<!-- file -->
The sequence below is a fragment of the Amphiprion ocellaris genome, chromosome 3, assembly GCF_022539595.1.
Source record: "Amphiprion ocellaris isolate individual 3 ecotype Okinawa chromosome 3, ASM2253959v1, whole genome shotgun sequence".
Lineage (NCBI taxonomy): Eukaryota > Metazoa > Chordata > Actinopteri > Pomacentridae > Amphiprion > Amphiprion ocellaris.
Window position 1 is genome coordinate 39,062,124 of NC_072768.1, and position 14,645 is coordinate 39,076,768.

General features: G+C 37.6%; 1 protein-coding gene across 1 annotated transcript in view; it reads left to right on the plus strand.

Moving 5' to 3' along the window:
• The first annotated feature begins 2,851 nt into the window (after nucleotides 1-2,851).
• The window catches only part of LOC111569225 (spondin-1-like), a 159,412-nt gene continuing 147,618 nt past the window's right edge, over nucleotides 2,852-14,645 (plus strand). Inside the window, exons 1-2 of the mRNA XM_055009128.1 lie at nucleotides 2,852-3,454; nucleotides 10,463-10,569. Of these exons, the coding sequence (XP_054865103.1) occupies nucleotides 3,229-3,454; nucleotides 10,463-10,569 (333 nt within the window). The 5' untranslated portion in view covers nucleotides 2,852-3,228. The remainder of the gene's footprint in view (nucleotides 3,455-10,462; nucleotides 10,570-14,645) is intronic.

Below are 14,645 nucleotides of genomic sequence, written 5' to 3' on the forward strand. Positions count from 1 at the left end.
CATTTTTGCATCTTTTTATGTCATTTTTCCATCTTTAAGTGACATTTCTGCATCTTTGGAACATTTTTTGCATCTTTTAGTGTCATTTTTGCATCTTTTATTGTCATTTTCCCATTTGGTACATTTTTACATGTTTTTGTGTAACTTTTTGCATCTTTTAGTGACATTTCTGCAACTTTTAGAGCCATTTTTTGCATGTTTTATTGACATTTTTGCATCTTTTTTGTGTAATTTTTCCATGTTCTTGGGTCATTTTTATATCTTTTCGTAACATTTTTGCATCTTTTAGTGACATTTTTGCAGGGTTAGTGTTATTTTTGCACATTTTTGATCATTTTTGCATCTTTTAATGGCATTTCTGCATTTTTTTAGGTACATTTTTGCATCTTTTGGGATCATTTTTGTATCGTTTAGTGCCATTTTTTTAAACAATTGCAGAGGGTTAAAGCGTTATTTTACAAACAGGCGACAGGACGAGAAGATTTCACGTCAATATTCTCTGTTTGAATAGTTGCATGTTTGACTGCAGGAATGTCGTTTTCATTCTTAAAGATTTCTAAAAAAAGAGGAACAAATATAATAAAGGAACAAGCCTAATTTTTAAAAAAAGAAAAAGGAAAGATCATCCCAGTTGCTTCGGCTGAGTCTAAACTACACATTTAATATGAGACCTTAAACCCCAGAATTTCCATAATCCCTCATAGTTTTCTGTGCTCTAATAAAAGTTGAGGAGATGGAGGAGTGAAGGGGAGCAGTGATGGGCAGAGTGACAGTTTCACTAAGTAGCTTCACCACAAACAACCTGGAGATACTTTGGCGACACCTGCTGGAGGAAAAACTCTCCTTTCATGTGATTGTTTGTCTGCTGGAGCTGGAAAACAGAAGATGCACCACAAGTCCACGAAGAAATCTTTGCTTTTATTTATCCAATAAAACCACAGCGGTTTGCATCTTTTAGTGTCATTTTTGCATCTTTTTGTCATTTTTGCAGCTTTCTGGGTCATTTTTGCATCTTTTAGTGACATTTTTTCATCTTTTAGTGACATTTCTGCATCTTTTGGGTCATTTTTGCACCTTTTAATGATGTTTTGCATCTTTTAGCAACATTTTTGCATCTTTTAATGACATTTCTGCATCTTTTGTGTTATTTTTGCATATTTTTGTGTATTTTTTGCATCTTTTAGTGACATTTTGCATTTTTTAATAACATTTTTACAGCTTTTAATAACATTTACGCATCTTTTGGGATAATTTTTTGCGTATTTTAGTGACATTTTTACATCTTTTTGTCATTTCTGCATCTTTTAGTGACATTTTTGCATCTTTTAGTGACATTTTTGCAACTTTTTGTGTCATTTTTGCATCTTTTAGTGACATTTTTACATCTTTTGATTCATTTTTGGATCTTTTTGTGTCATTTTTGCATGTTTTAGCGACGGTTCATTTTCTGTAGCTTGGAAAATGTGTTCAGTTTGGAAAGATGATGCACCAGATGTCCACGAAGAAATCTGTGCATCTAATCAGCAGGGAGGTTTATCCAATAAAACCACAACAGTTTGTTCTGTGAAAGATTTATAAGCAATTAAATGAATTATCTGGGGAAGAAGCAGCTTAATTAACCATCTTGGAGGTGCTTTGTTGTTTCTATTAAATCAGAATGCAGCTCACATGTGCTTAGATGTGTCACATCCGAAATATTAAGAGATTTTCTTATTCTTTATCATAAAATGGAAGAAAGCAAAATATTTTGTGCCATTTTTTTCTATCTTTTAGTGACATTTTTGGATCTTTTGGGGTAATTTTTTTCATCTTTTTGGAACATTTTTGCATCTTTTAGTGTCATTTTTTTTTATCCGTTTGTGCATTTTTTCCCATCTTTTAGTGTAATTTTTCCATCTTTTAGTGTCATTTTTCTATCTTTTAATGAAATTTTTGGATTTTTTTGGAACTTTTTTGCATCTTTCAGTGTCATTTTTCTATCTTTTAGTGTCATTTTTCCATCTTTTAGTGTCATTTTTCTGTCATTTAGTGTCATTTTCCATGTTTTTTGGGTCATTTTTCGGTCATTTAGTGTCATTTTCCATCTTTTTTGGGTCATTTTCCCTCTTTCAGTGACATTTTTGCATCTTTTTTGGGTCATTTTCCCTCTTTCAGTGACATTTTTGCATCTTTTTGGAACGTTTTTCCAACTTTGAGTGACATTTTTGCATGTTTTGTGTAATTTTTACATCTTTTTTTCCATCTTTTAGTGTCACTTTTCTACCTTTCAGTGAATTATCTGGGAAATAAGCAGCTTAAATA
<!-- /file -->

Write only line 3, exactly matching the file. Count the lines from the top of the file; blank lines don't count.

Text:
Lineage (NCBI taxonomy): Eukaryota > Metazoa > Chordata > Actinopteri > Pomacentridae > Amphiprion > Amphiprion ocellaris.